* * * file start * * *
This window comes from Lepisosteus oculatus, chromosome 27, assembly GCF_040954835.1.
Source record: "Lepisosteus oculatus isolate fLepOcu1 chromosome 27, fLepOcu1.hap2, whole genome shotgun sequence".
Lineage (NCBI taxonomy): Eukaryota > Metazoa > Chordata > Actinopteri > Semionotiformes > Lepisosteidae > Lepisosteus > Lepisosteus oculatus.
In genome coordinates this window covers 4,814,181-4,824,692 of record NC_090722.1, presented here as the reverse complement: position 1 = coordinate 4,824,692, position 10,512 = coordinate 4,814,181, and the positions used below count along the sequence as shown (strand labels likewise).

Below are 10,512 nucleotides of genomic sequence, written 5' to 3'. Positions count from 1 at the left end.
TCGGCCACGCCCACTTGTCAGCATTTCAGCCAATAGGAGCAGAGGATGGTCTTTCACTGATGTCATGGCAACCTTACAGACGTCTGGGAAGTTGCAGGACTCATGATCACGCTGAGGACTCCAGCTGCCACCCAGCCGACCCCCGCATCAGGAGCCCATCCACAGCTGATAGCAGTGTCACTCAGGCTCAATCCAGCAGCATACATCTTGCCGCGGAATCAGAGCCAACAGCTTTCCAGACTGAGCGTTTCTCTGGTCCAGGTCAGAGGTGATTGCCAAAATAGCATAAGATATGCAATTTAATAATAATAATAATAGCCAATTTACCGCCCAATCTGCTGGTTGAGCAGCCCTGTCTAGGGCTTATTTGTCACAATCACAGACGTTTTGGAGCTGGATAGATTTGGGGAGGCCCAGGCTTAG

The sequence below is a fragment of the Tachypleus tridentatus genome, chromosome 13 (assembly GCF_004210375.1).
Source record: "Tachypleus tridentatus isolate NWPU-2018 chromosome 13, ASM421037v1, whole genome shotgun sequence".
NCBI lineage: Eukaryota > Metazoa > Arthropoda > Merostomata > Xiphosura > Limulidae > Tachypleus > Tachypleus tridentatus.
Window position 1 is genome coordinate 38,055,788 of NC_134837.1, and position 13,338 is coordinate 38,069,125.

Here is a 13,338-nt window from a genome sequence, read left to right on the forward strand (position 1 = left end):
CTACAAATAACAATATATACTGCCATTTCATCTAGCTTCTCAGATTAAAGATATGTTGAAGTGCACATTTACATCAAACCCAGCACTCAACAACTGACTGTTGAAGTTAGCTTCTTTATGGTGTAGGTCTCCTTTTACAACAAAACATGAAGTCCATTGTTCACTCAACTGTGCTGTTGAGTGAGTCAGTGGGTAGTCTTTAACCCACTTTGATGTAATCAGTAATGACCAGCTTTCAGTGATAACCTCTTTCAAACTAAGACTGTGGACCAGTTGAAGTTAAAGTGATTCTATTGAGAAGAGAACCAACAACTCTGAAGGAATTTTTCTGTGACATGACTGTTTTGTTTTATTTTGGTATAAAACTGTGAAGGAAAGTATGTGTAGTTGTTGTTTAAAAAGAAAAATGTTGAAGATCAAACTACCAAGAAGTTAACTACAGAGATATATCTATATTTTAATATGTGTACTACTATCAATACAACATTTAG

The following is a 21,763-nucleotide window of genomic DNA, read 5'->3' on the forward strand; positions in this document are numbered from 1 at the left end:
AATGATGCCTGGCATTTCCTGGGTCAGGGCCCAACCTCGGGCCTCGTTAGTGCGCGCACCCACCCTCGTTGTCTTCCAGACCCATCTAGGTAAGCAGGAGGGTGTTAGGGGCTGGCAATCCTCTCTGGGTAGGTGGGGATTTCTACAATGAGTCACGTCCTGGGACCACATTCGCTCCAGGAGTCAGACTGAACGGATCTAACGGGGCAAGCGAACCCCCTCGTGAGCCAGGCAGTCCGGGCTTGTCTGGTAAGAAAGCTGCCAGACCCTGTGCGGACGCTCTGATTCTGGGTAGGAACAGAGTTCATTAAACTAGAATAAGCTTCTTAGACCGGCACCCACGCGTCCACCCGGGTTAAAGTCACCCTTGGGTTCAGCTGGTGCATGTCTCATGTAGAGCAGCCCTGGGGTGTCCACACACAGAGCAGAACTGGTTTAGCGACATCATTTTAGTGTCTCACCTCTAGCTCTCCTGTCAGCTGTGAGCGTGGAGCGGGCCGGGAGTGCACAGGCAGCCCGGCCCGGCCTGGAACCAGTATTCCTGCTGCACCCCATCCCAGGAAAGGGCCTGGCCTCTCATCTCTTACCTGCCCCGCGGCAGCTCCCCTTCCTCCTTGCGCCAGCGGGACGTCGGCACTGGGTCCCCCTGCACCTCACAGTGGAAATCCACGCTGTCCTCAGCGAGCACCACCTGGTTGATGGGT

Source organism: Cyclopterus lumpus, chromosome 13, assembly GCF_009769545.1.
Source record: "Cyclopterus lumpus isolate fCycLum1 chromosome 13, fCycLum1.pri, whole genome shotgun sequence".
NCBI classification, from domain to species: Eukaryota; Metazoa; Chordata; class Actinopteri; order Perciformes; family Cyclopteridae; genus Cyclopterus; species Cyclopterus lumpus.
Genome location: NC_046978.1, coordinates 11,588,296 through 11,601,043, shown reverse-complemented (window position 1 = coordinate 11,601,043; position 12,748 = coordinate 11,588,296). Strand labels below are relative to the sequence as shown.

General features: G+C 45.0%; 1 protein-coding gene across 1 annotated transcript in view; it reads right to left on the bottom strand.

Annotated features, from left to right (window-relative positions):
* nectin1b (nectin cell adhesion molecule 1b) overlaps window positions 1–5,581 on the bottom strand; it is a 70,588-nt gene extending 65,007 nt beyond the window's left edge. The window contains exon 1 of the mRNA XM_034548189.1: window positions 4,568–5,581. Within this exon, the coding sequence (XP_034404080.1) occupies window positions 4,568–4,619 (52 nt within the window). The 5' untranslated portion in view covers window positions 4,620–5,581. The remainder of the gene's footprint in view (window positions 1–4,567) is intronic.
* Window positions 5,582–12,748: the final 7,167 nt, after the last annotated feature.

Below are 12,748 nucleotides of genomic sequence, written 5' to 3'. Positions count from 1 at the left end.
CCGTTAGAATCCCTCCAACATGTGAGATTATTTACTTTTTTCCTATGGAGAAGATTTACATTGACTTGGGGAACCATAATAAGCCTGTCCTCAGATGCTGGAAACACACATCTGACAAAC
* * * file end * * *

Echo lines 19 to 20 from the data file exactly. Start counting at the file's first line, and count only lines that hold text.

General features: G+C 45.0%; 1 protein-coding gene across 1 annotated transcript in view; it reads right to left on the bottom strand.

Annotated features, from left to right (window-relative positions):